EYEAFRICA TV: Geneva, SWITZERLAND: A top World Health Organization (WHO) official has told reporters that there is “positive sign and development” in fighting the Ebola outbreak in the Democratic Republic of the Congo (DRC), saying so far there has not been an explosive increase in cases in the country.
Speaking to reporters in Geneva, Switzerland, Peter Salama said they cannot conclude that they have safeguarded the city of Mbandaka, but they can confirm that there has not been “an explosive increase in cases so far.”
Mr. Salama said they have reason to be cautiously optimistic but said that does not mean there will not be more cases. He said the fact is they started vaccination on May 21 and haven’t seen an explosive increase in cases.
According to WHO, the vaccine is proving to be very acceptable to the community in Mbandaka, where over 90 per cent of the contacts that WHO listed were vaccinated.
The global health organisation’s Michael J Ryan said, “For the first time in my experience where we walk into villages with the vaccination teams, you see hope and not terror. We are seeing that in the demand for vaccination in the communities.”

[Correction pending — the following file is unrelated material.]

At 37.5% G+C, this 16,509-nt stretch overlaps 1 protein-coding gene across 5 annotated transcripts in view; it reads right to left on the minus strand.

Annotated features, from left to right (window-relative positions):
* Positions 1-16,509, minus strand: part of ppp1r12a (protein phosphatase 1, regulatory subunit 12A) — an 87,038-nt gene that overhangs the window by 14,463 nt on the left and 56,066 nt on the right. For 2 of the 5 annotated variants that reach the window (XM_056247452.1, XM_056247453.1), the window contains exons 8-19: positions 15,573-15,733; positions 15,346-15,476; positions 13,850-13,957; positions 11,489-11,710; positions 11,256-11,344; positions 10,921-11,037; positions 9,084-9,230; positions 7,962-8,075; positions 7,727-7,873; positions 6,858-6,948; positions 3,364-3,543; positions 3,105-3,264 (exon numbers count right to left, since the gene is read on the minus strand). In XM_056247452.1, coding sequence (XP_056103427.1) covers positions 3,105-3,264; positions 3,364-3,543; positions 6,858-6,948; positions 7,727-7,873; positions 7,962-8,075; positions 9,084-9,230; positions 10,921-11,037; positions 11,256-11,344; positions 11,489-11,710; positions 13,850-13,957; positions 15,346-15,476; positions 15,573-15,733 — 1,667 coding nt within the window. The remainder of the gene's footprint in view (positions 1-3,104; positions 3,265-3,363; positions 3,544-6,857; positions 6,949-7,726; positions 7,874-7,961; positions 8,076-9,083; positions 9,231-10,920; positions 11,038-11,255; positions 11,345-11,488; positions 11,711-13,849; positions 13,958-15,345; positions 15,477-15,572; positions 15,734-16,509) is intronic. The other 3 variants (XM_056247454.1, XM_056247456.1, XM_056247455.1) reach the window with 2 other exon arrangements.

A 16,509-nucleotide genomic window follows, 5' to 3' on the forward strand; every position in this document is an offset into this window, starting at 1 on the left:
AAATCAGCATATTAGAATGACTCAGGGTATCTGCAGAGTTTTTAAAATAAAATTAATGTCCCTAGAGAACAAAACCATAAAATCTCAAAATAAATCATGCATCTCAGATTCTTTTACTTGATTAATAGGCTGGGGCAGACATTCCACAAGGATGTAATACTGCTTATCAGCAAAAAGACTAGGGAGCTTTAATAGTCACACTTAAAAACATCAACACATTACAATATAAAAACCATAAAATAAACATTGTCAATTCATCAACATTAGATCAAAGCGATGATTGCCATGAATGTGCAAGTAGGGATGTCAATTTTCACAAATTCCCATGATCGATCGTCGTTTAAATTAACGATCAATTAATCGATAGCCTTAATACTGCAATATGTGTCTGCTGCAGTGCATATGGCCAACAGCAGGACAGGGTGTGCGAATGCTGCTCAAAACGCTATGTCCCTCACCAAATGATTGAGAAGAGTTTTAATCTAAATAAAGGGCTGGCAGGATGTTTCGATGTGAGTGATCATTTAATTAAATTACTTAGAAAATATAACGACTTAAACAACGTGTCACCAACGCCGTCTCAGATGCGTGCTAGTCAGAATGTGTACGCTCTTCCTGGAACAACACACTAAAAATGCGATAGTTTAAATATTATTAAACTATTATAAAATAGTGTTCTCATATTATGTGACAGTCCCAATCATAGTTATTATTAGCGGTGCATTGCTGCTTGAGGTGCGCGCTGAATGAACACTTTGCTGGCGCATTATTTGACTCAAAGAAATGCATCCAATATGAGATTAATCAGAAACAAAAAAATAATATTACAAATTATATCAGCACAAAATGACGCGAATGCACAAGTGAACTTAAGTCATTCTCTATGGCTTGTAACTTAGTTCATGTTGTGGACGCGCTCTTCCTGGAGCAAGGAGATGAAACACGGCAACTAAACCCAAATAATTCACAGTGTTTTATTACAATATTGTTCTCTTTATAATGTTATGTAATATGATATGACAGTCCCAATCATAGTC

He said over 90 per cent of eligible people are getting vaccinated which is pretty good for a vaccine anywhere in the world, saying logistics and demands on the field and the teams in the field are pretty extreme and the demands of communication, establishing satellite communications, email links and all of that for data transfer have been challenging.
International Federation of Red Cross Secretary General Elhadj As Sy said, “none of us alone can face the multi-dimensions of an outbreak like this one and that calls for partnership and we work in partnership. So in that partnership we believe that the community dimension is very important. Outbreaks start in communities and it will be contained in the communities.”
According to WHO, as of 25 May 2018, a total of 54 cases and 25 deaths have been reported since the official notification of the outbreak by the Ministry of Health in accordance with the International Health Regulations.